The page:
adBlockCheck

Area Man Had No Idea There Was So Much To Know About Buying A Sofa

Top Headlines

Local

Mom Learns About New Vegetable

MERRILVILLE, IN—Excitedly sharing the news with her husband and two teenage children, local mother Karen Tyson, 49, learned about a new vegetable Wednesday, sources confirmed.

Cover Letter Specifically Tailored To Company Even Sadder Than Generic Ones

BEDMINSTER, NJ—Wincing noticeably as they read the applicant’s claim that he has “always wanted to work for the leading midsize pharmaceutical advertising and brand strategy group in the tri-state area,” sources at Percepta Healthcare Communications confirmed Tuesday that a cover letter specifically tailored to their company was much sadder than any of the generic ones they had received for a recently posted job opening.

Grandmother Doesn’t Care For New Priest

SPENCERPORT, NY—Voicing criticism of the man’s general demeanor and the hurried pace of his masses, local grandmother and St. Rafael Catholic Church parishioner Patricia Trudel, 72, told reporters Friday she doesn’t care much for the congregation’s new priest.

Mom Brings Home Little Plaque That Says ‘Family’

GAITHERSBURG, MD—Describing how she hung the newly purchased decoration on the living room wall immediately upon returning, sources confirmed Tuesday that area mom Patricia Matheson had brought home a little wooden plaque that says “Family.”

Mentally Unbalanced Man Still Waiting For The Right Trump Comment To Incite Him

HARRISBURG, PA—Explaining that the candidate’s recent inflammatory statements had further stoked his uncontrollable fury but hadn’t quite pushed him over the edge, local resident and mentally unhinged man Peter Scheft told reporters Friday he is still waiting for the exact right comment from Trump that will incite him to action.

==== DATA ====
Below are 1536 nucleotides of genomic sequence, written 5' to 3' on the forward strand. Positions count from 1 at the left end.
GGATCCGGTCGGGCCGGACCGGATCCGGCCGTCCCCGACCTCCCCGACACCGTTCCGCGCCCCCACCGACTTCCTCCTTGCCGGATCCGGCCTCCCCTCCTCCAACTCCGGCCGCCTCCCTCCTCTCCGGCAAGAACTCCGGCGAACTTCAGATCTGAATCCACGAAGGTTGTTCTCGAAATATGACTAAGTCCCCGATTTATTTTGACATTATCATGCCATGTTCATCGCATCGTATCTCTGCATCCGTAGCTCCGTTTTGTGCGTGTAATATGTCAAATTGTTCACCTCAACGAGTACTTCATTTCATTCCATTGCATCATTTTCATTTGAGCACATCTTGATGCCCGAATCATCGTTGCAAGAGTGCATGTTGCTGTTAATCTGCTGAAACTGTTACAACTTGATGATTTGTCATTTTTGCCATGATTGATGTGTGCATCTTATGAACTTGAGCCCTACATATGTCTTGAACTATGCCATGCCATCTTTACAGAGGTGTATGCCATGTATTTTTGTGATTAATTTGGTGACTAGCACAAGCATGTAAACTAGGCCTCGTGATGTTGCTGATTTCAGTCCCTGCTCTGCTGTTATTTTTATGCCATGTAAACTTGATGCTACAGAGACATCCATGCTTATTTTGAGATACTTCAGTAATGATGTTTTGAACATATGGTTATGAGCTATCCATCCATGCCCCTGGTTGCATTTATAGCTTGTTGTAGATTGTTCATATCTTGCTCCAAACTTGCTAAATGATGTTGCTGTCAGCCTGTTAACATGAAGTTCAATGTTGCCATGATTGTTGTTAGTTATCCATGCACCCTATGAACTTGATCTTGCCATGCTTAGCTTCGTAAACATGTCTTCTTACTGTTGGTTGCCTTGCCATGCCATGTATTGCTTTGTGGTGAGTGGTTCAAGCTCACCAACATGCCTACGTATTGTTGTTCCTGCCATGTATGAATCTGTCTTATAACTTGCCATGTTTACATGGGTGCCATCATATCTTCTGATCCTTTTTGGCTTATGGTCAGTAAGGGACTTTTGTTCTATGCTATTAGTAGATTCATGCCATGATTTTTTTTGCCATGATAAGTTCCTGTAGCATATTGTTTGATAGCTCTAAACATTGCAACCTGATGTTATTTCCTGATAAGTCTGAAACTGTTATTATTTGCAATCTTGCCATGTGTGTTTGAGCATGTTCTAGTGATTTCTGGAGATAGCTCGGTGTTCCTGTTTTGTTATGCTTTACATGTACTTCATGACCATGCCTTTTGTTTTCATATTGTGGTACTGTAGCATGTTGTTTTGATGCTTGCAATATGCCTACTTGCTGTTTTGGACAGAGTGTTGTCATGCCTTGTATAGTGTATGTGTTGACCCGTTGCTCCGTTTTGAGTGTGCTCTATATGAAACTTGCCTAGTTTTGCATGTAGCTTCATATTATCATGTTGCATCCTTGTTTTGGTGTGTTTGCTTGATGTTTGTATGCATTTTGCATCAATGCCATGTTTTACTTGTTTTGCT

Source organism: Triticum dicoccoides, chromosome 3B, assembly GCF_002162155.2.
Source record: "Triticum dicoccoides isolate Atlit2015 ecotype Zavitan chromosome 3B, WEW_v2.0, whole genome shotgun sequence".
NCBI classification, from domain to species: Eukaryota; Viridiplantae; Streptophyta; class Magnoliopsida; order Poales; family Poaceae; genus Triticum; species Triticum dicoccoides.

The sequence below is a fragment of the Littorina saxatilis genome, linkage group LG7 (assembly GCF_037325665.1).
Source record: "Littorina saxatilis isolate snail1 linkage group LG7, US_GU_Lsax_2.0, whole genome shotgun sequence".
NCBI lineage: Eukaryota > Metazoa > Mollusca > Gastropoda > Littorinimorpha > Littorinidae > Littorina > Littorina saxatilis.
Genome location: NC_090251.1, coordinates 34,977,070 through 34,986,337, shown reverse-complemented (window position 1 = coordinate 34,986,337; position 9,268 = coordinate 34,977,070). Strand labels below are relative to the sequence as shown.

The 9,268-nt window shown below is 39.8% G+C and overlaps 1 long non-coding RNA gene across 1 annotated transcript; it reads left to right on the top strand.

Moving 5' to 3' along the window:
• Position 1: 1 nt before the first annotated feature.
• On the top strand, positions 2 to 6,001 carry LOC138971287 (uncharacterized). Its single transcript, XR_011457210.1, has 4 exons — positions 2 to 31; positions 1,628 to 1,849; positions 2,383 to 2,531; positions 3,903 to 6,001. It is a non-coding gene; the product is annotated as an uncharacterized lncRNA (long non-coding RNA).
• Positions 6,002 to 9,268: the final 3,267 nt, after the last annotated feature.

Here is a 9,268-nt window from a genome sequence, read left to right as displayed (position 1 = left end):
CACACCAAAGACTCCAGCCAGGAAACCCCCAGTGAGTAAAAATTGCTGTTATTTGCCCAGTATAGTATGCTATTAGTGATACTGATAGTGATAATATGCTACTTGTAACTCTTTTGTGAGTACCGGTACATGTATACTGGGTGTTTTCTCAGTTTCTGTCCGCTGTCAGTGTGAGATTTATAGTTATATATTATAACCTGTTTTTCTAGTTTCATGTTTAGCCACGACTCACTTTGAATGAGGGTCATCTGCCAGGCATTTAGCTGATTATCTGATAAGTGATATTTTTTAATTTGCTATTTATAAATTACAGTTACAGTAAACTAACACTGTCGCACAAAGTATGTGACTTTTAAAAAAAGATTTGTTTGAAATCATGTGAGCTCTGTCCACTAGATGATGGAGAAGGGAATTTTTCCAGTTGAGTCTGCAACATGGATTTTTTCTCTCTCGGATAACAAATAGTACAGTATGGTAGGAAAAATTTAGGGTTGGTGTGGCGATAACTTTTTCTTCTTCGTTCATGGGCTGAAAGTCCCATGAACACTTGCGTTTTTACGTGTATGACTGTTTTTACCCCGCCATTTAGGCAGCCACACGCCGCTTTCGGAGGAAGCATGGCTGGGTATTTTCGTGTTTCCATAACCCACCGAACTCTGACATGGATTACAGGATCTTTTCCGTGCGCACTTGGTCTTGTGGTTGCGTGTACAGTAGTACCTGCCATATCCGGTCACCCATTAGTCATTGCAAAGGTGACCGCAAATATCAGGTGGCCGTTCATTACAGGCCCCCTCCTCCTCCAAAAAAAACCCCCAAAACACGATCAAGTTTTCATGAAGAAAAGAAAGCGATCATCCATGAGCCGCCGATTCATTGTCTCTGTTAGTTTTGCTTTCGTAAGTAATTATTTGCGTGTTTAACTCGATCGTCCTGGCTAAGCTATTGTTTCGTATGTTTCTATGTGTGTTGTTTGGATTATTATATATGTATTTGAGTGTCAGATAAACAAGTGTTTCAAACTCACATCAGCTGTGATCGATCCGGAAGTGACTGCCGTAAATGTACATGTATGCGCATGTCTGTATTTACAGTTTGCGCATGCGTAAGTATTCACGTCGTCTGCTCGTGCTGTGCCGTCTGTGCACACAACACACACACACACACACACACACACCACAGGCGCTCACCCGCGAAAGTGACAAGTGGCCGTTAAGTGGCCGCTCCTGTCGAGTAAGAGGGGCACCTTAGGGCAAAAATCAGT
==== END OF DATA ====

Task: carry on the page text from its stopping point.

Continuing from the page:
No One Really Knows What Dad Was Doing From 1985 To 1988

BOSTON—Unable to recall a single instance in which their father mentioned any details about his early adulthood, the children of local man Alan Murphy confirmed Monday they had no idea what he was doing between the years of 1985 and 1988.

Home Depot Employee Can Tell This Customer’s First Attempt At Pipe Bomb

APPLETON, WI—Shaking his head Monday as the customer selected a length of plastic pipe over a stronger metal alternative and placed it into his shopping cart, local Home Depot sales associate Graham Warner, 57, was reportedly able to tell right away that this was the store patron’s first attempt at making a pipe bomb.

Man Entirely Different Misogynist Online Than In Real Life

CHATTANOOGA, TN—Explaining how his subtle belittlement and disrespect for women in face-to-face interactions had little in common with the bold, outspoken manner in which he degrades women when he’s on social media or website message boards, sources reported Tuesday that local man Colin McManus is a totally different misogynist online than in real life.

Man Has Loyalty To Pretzel Brand

BROWNSVILLE, TX—Describing them as “the best pretzels out there” and “the only ones [he] buy[s],” local resident Ned Carlisle expressed his firm loyalty to Snyder’s of Hanover–brand pretzels Tuesday.

Seagull This Far Inland Must Be Total Fuckup

KNOXVILLE, TN—Questioning how the bird could have possibly ended up more than 300 miles from the nearest ocean, sources confirmed Friday that a seagull that was spotted this far inland must be a total fuckup.
End Of Section
  • More News
Up Next

Area Man Had No Idea There Was So Much To Know About Buying A Sofa

HIGH POINT, NC—After spending more than three hours hearing about the world of choices available for his comfort, convenience and satisfaction as a new couch owner, area home-furnishings shopper Lee Rothamer admitted Monday that he had no idea there was so much to know about buying a sofa.

Lee Rothamer, who mistakenly thought he would be able to simply select a sofa and purchase it.

"I always thought that once I'd decided which color I wanted, that would be it," said Rothamer, browsing the aisles of the east-side location of Anton's Furniture. "Boy, was I wrong."